Foraging was not necessarily ‘wild’ back then. But if you knew where to look you could find the likes of wild onions, shallots, dandelions and dock as well as a variety of salad type leaves such as plantain or mullein. Berries, of all varieties were also a bit more plentiful than they are now. Key was and still is which ones are good eating and which ones will put you 6 feet under.
Corn, a staple of an early West settlement, was surely important as a vegetable, but also was better for bread and biscuit making. Corn could be found and ready for sale because it could keep a year or two properly dried. Wild foraging now could be a main activity for you and me if the supply chains keep breaking down as they are. It is wise to start studying your botany books and practicing a bit of horticulture.
Making the Food Last
It all good to be organized in planting of kitchen gardens for year round produce, it is quite another to make what you have grown, gathered and hunted to last longer than they usually would, especially over winter.
Here’s where we in modern times fail and would starve to death because of the ease of technology and modern food distribution systems. Frontiers people used a variety of techniques to preserve food, and we better follow in those well-worn footsteps if we are to be as well nourished as possible in times of challenges and hardships. In fact, we can go back to the learning the actual pioneers did from books written for them starting in 1846… yes 1846!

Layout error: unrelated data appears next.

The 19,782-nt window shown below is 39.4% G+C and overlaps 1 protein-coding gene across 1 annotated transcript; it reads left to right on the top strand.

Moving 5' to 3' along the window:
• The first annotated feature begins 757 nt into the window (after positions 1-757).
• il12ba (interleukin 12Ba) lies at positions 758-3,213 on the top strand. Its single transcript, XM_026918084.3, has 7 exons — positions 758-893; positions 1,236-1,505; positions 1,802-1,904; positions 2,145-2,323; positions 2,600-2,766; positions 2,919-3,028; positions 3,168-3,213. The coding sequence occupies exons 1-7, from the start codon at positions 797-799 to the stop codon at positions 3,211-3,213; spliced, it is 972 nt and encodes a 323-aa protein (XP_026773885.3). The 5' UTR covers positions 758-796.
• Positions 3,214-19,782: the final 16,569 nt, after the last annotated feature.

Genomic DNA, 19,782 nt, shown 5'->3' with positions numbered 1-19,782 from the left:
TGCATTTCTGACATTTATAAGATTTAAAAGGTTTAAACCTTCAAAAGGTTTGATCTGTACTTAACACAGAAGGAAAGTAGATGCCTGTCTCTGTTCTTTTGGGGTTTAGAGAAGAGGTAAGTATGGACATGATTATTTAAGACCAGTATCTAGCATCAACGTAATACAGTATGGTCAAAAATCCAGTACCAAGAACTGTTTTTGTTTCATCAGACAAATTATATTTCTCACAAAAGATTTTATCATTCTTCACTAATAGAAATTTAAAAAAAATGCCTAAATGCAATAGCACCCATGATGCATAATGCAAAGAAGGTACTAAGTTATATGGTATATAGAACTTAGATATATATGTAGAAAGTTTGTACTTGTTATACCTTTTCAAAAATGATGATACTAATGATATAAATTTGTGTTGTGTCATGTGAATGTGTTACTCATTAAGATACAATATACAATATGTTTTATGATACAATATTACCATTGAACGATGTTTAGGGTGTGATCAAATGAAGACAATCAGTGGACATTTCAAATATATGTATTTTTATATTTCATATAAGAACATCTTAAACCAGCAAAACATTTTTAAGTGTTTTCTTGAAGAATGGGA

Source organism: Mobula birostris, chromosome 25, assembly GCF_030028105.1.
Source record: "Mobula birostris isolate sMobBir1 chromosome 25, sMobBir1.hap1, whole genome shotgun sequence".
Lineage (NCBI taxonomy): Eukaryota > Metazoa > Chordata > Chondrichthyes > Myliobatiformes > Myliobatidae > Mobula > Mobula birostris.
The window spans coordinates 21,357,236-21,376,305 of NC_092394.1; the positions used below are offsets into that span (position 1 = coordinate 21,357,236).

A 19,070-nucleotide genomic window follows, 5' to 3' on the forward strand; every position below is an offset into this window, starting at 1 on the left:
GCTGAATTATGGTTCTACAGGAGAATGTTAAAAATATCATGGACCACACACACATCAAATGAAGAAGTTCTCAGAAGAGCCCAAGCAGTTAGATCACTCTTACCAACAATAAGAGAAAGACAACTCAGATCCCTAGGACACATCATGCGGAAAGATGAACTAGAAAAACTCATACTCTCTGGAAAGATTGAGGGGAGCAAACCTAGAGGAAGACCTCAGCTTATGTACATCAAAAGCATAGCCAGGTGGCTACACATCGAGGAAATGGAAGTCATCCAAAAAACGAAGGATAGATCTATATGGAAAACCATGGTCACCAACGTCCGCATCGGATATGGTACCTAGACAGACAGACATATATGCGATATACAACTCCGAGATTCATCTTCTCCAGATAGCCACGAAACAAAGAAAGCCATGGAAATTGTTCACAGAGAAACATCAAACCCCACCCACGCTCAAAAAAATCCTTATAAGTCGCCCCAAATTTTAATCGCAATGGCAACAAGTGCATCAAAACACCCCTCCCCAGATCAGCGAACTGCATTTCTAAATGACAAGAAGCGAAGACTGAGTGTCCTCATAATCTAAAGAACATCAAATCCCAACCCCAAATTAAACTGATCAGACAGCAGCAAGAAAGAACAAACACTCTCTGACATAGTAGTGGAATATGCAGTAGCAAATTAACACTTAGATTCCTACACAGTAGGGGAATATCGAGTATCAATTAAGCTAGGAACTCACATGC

Bonus Content: Miss Beecher’s Domestic Receipt Book 1846
Preserving Vegetables: Pickling
Health problems like scurvy and gout were most prevalent in those times (and for some now, we aren’t far off with all the processed foods we eat) which happens when fresh vegetables were very scarce or rarely eaten. Everyone at the time looked to one Miss Catharine Beecher, consider her the Martha Stewart of her day, the ‘go to’ authority on methods of preserving vegetables and her book “Miss Beecher’s Domestic Receipt Book” published in 1846 offered advise and recipes for pickling vegetables (see below for an example).
It’s important to note that more than just cucumbers and cabbage can be pickled and stored for longer use. Explore the many varieties of food and pickling recipes that can be found online as well. There are plenty to try!
Preserving Vegetables: Drying